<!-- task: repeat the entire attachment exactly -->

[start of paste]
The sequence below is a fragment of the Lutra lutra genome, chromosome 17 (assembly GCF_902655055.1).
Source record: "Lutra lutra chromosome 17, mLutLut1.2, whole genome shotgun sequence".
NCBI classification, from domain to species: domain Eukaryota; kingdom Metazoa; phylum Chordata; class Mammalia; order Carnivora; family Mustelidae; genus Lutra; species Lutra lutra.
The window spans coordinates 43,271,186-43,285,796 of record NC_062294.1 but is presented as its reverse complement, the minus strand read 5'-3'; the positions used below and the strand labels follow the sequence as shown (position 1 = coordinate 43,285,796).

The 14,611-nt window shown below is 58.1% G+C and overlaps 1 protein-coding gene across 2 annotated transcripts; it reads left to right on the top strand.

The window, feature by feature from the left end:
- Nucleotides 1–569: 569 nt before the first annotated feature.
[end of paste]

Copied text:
The sequence below is a fragment of the Lutra lutra genome, chromosome 17 (assembly GCF_902655055.1).
Source record: "Lutra lutra chromosome 17, mLutLut1.2, whole genome shotgun sequence".
NCBI classification, from domain to species: domain Eukaryota; kingdom Metazoa; phylum Chordata; class Mammalia; order Carnivora; family Mustelidae; genus Lutra; species Lutra lutra.
The window spans coordinates 43,271,186-43,285,796 of record NC_062294.1 but is presented as its reverse complement, the minus strand read 5'-3'; the positions used below and the strand labels follow the sequence as shown (position 1 = coordinate 43,285,796).

The 14,611-nt window shown below is 58.1% G+C and overlaps 1 protein-coding gene across 2 annotated transcripts; it reads left to right on the top strand.

The window, feature by feature from the left end:
- Nucleotides 1–569: 569 nt before the first annotated feature.